Scientific Models Show Dire Effects From Nuclear War (Even A 'Small' One)
With India and Pakistan both holding arsenals of nuclear weapons, and the two nations locked in seemingly endless hostility over disputed Kashmir, a team of U.S. experts warns that even a limited nuclear war between them could cause a near-global threat to the Earth's atmosphere and the human life it protects.
An exchange of even small-scale atomic bomb attacks by the two nations, the experts say, would create a vast hole in the layer of ozone that fills the upper atmosphere and protects life below from damaging - even deadly - ultraviolet radiation.
The scientists, reporting Monday in the online edition of the Proceedings of the National Academy of Sciences, calculate that a nuclear war between the two countries involving about 50 relatively small nuclear warheads, each with the power of the Hiroshima bomb, would touch off violent chemical reactions in the stratosphere. Up to three-quarters of the ozone above the Earth's far northern latitudes and up to 40 percent above nations in the mid-latitudes, where most of the world's population lives, would be destroyed.
"We would see a dramatic drop in ozone levels that would persist for many years and it could have huge effects on human health and on our terrestrial, aquatic and marine environments," said Michael Mills of the Laboratory for Atmosphere and Space Physics at the University of Colorado in Boulder who led the research team.
Mills and four other leading atmospheric scientists base their calculations of ozone layer destruction on five widely used computer models that scientists use to study all aspects of the world's atmosphere.
Their basic conclusions: The explosions would cause major urban fires and send as much as 5.5 million tons of soot rising above the stratosphere 50 miles high, after a million tons of it fell back to Earth as black rain. The soot, heated by smoke from the fires below, would speed up 20 or more chemical reactions, involving oxygen, nitrogen, hydrogen, chlorine and bromine, and create immense amounts of nitrogen oxides that would swiftly destroy ozone.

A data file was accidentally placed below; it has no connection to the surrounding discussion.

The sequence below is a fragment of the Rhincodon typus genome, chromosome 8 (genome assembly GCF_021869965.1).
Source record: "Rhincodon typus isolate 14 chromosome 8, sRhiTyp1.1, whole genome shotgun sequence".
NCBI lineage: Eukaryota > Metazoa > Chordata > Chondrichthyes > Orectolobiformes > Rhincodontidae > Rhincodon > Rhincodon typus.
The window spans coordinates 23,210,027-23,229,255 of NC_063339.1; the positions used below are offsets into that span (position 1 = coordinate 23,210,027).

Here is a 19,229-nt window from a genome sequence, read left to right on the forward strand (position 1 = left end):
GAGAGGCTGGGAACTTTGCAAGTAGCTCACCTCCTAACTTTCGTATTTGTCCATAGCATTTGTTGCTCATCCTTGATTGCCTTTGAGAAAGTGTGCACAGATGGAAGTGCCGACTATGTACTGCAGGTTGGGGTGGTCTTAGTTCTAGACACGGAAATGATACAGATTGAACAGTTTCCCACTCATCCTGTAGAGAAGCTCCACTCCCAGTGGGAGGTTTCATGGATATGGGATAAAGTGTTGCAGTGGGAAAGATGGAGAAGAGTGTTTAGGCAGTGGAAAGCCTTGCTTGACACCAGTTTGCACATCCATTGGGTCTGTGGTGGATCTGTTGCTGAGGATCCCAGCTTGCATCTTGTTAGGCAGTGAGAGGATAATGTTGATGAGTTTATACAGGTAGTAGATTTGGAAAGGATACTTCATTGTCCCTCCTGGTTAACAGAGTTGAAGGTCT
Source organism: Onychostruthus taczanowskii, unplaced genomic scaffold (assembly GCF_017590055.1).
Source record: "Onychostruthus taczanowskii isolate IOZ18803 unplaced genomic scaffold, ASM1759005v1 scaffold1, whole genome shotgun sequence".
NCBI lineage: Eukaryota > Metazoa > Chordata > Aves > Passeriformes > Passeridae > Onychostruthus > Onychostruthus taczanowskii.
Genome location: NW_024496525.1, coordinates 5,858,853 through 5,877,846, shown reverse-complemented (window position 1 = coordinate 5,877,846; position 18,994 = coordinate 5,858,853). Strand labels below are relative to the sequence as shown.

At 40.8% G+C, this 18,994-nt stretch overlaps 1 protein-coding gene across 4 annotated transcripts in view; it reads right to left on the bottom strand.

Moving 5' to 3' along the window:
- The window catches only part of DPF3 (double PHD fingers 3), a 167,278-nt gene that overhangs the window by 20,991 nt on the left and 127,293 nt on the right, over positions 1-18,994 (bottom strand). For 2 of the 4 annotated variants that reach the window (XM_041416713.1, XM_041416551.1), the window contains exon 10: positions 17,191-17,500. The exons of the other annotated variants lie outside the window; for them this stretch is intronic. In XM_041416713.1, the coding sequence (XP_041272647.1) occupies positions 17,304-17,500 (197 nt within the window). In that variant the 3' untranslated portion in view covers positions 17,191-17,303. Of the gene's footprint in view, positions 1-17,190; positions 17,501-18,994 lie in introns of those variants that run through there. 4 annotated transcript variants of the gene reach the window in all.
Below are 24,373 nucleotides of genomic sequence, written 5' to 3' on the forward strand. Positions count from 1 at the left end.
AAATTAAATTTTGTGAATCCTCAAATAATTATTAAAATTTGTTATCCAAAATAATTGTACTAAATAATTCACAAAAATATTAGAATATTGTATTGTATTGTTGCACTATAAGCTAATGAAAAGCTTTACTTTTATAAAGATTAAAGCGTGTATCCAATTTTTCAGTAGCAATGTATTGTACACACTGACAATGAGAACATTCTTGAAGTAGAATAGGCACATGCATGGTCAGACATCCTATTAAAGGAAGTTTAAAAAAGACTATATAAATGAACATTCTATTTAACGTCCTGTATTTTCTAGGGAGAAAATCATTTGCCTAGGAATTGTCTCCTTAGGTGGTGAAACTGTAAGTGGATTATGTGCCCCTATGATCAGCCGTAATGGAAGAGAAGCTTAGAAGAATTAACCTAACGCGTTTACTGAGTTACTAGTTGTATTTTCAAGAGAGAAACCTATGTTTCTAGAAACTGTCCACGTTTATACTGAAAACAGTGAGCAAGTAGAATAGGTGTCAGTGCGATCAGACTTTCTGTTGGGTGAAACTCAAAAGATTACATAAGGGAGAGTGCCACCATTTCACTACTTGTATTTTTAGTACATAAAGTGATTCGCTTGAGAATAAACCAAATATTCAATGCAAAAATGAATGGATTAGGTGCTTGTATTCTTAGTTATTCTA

The most widespread loss of ozone would persist for up to five years, the scientists calculated, and substantial losses would continue for at least five years beyond that.
While ozone can be a toxic gas for humans in the lower atmosphere, in normal times it lies in layers between 10 and 30 miles up and protects against solar radiation, preventing the potentially lethal destruction of DNA in plants and animals and skin cancers in humans.
More than 30 years ago, scientists discovered that widely used industrial chemicals known as chlorofluorocarbons were destroying ozone in the stratosphere over Antarctica. As the ozone hole widened and spread north, an international treaty banned the use of those and many other chemicals, and in recent decades the ozone layer has returned to normal.
Then in 1983, when the Cold War was at its most intense and the concept of "mutual assured destruction" animated both U.S. and Soviet military nuclear doctrine, a group of prominent senior scientists, led by the late Carl Sagan, produced a famous report warning that all-out nuclear war between the two enemies involving anywhere from 5,000 to 10,000 megatons of bombs and missiles would mean calamity for the world.
That kind of nuclear spasm would kill more than a billion people and injure a billion more from radiation, blast and fire, the scientists warned; it would annihilate major cities on both sides, and plunge the Earth's surface into crop-destroying darkness for months if not years. They called it a nuclear winter.
Two of that 1983 report's authors, Owen Toon of the University of Colorado and Richard Turco of UCLA, are among the new report's leading authors. The others are Douglas Kinnison and Rolando Garcia of the National Center for Atmospheric Research, a Boulder, Colo., facility supported by the government's National Science Foundation.
In an interview, Toon noted that his current team has had the advantage of two extremely sophisticated national computer models and three regional ones - all far faster and more accurate than the ones his team used for their 1983 report, he said.
"All the new models came up with the same results," Toon said, "and they gave us two surprises: One was the huge quantity of smoke that would be produced from even the limited nuclear war in our scenario, and the other was the conclusion that the smoke would remain dense above the stratosphere for as long as five years."
© 2008 The San Francisco Chronicle